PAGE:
My son loves to drum to Christmas songs. One of his favorites is “Rudolph the Red-Nosed Reindeer.” A few years ago, I heard a version of the song that really stuck with me. Now, every time I hear the song, I get teary-eyed! Santa picked Rudolph. Rudolph wasn’t the most popular. Rudolph wasn’t the leader of the pack. Rudolph was picked on. Rudolph was made fun of, yet Santa picked him. He picked him for his talents, his bravery, and his willingness to step forward.This brings tears to my eyes. Rudolph, just like my son and many of his friends, was often overlooked and considered unworthy. But Santa recognized and saw Rudolph and his special gift. He truly saw him! That is huge in our world! It is not often that people understand and take the time to see how awesome my son and his friends are. So yes, this song brings tears to my eyes every time I hear it! I hope next time, you hear this song differently — and take the time to see someone’s hidden gifts and talents!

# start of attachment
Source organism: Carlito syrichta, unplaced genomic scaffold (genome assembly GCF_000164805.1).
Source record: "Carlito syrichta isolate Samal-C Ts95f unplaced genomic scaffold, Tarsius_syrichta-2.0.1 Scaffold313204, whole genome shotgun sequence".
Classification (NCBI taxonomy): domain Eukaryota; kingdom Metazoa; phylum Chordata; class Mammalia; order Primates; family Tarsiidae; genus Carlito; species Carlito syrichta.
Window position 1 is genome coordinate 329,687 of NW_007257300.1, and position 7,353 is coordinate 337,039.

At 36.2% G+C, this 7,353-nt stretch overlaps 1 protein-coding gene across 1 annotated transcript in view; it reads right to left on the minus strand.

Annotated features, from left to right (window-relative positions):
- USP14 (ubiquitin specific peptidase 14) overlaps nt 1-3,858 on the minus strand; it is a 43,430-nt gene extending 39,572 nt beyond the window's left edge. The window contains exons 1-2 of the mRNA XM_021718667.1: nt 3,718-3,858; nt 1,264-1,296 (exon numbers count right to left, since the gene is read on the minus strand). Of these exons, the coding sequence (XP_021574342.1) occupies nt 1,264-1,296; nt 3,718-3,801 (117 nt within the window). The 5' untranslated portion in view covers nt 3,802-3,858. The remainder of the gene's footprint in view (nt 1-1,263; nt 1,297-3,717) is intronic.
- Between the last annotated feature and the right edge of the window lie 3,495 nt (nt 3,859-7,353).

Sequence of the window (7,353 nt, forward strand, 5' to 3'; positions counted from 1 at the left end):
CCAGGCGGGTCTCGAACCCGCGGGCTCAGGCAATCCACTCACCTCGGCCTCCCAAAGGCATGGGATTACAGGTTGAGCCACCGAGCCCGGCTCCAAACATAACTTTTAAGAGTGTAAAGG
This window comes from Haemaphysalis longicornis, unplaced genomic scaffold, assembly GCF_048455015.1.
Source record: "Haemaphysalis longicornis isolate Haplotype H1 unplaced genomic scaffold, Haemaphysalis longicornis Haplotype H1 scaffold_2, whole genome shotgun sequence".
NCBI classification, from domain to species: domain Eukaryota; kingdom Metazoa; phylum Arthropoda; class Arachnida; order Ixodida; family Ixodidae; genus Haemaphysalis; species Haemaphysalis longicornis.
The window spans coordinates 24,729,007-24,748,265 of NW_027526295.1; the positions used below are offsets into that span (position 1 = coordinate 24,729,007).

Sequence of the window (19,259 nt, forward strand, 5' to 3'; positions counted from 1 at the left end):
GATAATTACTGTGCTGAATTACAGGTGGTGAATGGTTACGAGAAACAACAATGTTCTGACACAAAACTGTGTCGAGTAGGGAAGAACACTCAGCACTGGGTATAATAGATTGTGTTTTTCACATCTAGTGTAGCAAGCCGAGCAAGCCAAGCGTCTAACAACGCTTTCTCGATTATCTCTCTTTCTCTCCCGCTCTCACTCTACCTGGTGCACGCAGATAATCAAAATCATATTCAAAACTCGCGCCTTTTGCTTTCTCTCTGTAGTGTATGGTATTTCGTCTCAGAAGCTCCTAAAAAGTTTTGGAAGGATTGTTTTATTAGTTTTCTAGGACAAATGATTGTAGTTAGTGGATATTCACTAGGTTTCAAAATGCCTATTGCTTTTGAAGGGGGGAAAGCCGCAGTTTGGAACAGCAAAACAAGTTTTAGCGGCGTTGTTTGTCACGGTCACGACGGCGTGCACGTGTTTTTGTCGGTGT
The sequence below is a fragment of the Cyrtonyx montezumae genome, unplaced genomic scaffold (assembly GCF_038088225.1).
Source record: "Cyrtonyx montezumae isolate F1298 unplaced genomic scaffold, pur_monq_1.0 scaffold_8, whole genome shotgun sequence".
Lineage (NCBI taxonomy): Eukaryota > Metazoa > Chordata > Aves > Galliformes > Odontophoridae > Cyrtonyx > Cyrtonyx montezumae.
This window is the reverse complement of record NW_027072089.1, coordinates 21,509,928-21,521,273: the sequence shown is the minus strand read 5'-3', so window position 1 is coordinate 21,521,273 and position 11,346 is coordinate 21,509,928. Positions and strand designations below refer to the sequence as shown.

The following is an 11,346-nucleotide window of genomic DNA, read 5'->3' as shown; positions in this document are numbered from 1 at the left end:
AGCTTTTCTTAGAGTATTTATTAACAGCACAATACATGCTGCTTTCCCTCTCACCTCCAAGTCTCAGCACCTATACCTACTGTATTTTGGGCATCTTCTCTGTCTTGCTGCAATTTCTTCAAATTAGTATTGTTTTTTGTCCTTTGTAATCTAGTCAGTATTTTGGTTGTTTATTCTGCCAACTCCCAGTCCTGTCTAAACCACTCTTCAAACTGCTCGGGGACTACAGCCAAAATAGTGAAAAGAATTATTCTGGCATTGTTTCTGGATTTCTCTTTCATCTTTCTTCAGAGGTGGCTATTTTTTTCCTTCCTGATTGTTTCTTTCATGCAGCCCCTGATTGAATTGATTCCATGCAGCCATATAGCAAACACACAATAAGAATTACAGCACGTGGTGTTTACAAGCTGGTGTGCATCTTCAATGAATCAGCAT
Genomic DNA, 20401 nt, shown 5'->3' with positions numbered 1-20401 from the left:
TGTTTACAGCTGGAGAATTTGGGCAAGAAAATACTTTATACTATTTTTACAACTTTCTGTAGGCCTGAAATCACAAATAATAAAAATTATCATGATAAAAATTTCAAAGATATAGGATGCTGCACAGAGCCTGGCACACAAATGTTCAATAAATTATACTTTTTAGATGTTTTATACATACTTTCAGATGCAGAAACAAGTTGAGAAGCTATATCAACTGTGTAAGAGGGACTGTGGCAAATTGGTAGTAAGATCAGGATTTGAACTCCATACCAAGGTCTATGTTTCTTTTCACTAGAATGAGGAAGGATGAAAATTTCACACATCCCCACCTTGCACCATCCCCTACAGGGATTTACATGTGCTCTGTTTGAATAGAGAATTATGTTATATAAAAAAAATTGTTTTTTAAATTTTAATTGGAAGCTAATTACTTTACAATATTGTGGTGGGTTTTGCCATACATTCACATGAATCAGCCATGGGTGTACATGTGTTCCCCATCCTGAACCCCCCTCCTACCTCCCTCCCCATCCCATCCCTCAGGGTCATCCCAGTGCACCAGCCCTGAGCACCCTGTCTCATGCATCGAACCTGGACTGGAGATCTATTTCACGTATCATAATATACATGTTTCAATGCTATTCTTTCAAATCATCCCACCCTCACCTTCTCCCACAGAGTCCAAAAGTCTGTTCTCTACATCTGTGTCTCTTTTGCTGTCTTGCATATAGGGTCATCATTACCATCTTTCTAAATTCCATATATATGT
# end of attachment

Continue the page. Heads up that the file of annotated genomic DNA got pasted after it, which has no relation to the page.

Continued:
Michelle Tetschner

My Son With Down Syndrome Got Lost During His First Week at College